I admit I’m not a Foundation fan. I read the first book and found it had not aged well. I can certainly understand how the concept of psychohistory would have impressed readers in the 1950s. However, as a social scientist myself, I just don’t believe that we will be able use social science to predict specific political events hundreds of years into the future. Social sciences can help us analyze political trends, but fare less well at prediction.

I also found some of the characterization one-dimensional. That said, given HBO’s track record with Game of Thrones, I’m actually not worried about this. Good acting can really bring characters to life. HBO will also likely find ways to add more depth and personality to the characters (though hopefully not too much gratuitous sex and gore).

Still, I might just try to read the sequels Foundation and Empire and Second Foundation, before the TV show airs.

Battlestar Galactica and International Relations

In honor of Glen A. Larson’s recent passing on November 14, 2014, I am running several reviews about books related to Battlestar Galactica, his most famous and greatest creation.9780415632812

In academic literature about popular culture, scholar-fans have to strike a delicate balance between analyzing the work through a scientific lens  and appreciating the work as art. I suspect most potential readers would not read Battlestar Galactica and International Relations just to learn basic international relations concepts (there are plenty of good IR textbooks). However, readers also expect the academic discipline to provide new insights into the show. Fortunately, most of the chapters in this book pass the test; they both enhance my enjoyment of Battlestar Galactica and raise thought-proking questions about politics.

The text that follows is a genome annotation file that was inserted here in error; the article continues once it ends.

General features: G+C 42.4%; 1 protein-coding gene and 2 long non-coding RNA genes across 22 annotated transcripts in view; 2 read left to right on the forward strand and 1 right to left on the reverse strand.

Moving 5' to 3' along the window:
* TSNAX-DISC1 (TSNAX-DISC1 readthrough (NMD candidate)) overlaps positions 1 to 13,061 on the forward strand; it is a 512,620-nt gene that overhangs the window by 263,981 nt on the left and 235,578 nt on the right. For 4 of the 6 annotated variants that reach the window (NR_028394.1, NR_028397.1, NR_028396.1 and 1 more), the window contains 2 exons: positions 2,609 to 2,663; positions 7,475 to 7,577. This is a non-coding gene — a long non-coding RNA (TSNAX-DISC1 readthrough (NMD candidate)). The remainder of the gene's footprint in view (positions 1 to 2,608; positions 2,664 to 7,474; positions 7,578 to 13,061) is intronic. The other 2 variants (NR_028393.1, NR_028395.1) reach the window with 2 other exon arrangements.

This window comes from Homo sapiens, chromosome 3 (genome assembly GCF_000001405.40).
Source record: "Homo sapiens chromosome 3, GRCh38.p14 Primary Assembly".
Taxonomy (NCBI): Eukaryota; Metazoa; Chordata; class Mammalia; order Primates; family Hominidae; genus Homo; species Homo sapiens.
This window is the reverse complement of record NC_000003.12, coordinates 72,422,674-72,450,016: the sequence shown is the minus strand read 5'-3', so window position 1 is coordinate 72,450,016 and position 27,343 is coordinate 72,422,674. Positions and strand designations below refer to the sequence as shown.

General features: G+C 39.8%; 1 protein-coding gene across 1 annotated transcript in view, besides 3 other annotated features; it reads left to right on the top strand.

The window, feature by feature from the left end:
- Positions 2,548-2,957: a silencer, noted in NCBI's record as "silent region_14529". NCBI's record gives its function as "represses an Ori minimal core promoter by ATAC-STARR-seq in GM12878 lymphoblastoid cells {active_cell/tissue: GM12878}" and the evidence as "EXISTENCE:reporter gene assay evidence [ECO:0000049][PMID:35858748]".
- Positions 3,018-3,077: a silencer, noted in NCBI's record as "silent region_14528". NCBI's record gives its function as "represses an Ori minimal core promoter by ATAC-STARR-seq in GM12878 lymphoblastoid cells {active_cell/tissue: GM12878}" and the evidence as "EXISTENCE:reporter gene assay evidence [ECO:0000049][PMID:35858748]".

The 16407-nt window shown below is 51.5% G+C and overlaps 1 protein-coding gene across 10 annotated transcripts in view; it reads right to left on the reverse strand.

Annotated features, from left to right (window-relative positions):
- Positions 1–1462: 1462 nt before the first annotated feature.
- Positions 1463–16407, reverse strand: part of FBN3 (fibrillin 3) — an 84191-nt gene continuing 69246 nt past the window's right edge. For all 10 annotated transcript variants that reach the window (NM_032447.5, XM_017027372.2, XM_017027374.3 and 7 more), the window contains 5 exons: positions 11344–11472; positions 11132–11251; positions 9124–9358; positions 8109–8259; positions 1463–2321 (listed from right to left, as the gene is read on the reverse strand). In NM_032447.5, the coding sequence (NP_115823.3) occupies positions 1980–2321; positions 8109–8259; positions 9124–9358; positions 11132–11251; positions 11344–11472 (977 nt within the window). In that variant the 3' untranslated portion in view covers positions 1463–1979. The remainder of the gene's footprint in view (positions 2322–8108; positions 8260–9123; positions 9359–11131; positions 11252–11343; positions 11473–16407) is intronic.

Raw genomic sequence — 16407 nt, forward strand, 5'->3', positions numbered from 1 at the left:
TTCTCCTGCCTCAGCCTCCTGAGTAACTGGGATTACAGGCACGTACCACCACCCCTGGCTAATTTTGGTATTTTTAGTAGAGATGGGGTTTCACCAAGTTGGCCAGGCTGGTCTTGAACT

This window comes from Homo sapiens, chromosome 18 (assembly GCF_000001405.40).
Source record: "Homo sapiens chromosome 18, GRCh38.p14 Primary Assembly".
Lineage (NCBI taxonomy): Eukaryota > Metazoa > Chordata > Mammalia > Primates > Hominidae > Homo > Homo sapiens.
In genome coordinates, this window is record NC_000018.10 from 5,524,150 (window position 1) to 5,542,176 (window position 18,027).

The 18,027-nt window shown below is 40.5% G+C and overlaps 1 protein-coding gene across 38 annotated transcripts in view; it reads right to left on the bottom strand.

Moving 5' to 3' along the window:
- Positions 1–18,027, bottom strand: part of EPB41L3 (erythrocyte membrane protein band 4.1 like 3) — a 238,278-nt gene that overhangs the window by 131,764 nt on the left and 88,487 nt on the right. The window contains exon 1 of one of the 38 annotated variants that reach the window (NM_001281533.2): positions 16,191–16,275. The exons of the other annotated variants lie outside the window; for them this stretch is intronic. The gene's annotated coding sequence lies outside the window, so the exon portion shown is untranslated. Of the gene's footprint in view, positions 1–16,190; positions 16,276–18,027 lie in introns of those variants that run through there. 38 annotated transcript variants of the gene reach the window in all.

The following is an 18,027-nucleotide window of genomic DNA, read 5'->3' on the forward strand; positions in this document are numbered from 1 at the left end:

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“The Martian” by Andy Weir coming to the Big Screen!

The_Martian_2014The website Shortlist has put out a list of popular books  slated to become movies in 2015. Of these, I’ve only read Andy Weir’s The Martian, which is excellent. I will post my review of the book closer to the movie’s release date.

Fortunately, with Gravity and Interstellar, Hollywood seems more willing and able to produce intelligent science-fiction films. Gravity in particular might be a good model for The Martian. Ridley Scott my favorite director and I’m sure the movie will look visually stunning.

I’m a bit less confident in the casting. Matt Damon has been cast to play the lead, scientist Mark Watney. Damon has never impressed me as an actor who can pull off the quirky, brainy type – and Watney is nothing if not quirky and brainy. Still, I’m definitely looking forward to this film.

“Tears in Rain” by Rosa Montero

Cover-LARGE11I bought Tears in Rain mostly because it was advertised as a spiritual successor to Blade Runner, one of my favorite movies. The book is not an actual sequel, but it touches upon many of the themes and issues raised in that movie. Of course, anything that claims to follow Philip K. Dick’s Do Androids Dream of Electric Sheep and Ridley Scott’s Blade Runner is going to set expectations very high. Remarkably, Rosa Montero succeeds. This was easily one of the best books I read in 2013. Continue reading ““Tears in Rain” by Rosa Montero”